As long as people have been around, they’ve had the desire to protect their life and their property. The home security market has embraced technology like no other area has, but the home alarm system is certainly not a new concept.
Centuries ago, animals such as dogs, livestock, or even geese were used to alert a person to the presence of intruders. These animals would be kept near the entrance to a dwelling, with the notion that they’d make noise if a person came near.
In the mid-1700s, an English inventor designed a series of chimes and bells that were connected to a lock. When the door was opened, the chimes sounded. This system stayed in place for over 100 years, and served as a simple way of notifying a homeowner that a door had been opened. The 1850s saw the first electrical home alarm system, one that primarily used magnets. An electrical wire was run through the door, and if the magnet was moved (the door opened), a circuit completed. Electricity would run through a bell and cause vibrations, creating an unmistakable noise.
Just a few years later, a similar system would be developed. This one used springs to complete the circuit, but it was attached to every door and window in a home. Each spring could even activate a certain number of rings on the bell, so a homeowner would know precisely what had been opened.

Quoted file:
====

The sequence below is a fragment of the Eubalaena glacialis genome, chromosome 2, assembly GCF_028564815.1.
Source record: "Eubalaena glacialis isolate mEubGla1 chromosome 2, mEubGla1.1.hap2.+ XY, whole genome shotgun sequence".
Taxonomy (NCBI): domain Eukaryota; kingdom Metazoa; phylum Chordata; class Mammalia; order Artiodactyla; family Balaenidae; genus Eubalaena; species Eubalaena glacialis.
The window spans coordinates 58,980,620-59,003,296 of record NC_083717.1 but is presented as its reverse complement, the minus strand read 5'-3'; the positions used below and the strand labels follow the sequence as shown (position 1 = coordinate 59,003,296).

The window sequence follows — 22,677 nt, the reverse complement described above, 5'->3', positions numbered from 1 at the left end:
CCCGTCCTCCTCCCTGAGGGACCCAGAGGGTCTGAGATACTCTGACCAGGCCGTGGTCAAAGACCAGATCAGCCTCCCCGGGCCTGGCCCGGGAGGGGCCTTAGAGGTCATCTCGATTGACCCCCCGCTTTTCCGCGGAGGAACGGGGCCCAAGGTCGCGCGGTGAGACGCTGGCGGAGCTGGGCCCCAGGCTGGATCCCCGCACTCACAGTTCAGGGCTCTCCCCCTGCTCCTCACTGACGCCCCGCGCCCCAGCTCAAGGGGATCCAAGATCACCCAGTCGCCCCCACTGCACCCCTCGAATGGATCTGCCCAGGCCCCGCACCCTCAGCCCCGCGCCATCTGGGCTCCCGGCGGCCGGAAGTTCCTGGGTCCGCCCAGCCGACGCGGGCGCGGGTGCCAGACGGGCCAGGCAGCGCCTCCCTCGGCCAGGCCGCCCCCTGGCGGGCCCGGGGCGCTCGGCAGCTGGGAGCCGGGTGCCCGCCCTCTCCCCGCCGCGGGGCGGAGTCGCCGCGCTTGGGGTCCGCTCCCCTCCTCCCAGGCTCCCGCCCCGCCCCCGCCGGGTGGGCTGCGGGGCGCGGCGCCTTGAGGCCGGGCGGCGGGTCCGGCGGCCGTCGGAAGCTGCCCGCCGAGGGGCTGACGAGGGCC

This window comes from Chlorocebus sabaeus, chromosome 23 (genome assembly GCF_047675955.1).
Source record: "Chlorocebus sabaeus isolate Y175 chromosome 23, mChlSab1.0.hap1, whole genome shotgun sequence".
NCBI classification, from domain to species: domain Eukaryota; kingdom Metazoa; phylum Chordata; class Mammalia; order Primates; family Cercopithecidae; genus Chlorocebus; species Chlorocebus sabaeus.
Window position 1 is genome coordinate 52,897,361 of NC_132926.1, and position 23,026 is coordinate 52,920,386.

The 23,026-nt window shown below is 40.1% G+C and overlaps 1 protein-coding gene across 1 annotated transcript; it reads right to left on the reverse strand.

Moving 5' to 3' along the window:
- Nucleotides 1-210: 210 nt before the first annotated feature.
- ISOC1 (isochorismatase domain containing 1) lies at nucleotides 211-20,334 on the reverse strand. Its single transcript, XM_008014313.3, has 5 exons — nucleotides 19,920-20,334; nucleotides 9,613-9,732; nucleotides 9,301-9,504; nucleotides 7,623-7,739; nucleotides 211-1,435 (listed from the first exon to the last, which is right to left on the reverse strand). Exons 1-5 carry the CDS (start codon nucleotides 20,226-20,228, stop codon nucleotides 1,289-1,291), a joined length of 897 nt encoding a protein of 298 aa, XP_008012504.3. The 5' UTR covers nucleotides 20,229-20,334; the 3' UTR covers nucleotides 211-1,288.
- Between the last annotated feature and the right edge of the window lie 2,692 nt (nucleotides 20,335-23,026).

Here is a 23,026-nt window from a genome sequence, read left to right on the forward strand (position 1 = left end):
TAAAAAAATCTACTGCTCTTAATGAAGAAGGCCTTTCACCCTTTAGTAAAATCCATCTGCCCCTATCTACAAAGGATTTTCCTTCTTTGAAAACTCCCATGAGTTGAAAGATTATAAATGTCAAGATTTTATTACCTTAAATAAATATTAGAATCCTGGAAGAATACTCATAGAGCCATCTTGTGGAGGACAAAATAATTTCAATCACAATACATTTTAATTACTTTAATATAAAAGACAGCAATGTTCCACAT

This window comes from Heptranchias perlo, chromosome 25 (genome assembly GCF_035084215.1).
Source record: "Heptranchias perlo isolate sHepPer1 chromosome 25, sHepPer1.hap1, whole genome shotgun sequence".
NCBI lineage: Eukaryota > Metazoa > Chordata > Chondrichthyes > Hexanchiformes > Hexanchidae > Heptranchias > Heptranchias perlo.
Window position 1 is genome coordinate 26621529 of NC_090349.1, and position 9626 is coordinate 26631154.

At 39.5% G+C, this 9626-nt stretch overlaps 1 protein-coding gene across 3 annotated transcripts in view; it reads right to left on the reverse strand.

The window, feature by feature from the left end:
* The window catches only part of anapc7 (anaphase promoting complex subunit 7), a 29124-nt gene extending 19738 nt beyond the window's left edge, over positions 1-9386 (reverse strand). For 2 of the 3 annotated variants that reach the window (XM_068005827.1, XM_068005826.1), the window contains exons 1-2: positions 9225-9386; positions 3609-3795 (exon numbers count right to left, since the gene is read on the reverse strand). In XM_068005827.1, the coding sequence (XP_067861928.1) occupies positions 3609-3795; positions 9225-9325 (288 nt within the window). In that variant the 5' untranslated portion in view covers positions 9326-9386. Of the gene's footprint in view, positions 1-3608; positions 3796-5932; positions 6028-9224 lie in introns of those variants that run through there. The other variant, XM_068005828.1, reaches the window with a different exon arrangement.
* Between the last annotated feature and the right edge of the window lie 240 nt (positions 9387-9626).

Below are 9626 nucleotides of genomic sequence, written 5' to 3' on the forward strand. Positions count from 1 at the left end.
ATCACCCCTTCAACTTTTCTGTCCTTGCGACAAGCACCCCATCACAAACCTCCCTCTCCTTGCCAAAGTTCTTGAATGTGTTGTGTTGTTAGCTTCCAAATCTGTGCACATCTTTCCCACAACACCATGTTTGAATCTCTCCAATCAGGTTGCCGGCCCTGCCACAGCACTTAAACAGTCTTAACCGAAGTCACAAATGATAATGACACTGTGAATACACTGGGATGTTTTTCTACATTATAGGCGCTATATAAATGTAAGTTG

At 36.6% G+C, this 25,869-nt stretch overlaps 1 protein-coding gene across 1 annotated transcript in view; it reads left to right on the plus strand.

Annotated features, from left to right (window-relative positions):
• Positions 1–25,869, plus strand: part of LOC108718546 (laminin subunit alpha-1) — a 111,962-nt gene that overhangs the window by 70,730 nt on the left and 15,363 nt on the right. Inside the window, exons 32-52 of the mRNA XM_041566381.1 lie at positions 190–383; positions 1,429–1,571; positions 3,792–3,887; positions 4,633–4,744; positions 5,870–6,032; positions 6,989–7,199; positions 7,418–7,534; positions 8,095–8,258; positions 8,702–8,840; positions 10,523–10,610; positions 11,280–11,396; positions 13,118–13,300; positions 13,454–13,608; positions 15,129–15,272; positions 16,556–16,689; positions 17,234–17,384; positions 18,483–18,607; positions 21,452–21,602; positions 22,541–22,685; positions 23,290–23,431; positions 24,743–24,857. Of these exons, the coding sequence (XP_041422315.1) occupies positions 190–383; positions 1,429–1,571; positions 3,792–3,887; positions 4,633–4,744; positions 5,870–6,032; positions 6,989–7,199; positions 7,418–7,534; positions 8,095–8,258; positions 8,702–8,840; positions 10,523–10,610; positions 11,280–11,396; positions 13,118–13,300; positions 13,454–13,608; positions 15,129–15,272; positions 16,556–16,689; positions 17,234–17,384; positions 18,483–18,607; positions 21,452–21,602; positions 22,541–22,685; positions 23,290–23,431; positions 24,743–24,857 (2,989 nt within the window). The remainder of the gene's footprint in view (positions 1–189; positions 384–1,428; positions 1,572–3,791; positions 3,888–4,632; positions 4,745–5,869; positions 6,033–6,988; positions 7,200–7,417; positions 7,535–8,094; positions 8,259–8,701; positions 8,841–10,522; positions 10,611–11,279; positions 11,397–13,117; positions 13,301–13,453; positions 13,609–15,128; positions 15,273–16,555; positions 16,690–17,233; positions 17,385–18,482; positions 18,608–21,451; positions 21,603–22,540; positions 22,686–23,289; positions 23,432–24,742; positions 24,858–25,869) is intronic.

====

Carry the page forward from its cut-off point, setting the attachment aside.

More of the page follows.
But, the home alarm system as we know it didn’t come on the scene until the early 1900s, when telephone lines were in use. It was at this time that home alarms moved beyond simply alerting the homeowner, to alerting law enforcement and attempting to stop the crime in progress. By this point, cities had dedicated phone lines for fire and police departments. If an alarm was tripped, a phone call was automatically placed to the police. The police couldn’t hear anything from the line, but they could see which phone line had placed the call and respond to the appropriate address. This was the predecessor to the modern central monitoring station you see today.
Home alarms didn’t change much from the early 1900s to the 1970s, which saw the introduction of the motion sensor. Previously, if an intruder successfully breached a home, he had free rein inside. But now, there was an entirely new level of protection.
Again, home security would stay pretty much the same for the next 40 years, until video monitoring arrived on the scene. In the early 2010s, smart home automation was beginning to take off, and the security market was one of the first to embrace the technology. Now, homeowners can receive alerts the second someone approaches their home, and can link to a live video of what’s happening inside.
Home alarm systems have seen dramatic increases in technology, but at their core, they’re still based on principles introduced by the Bell company over a century ago.
If you’ve been considering a home security system, technology today allows these systems to offer a level of protection that’s never been seen before, and at a price that’s affordable for any budget.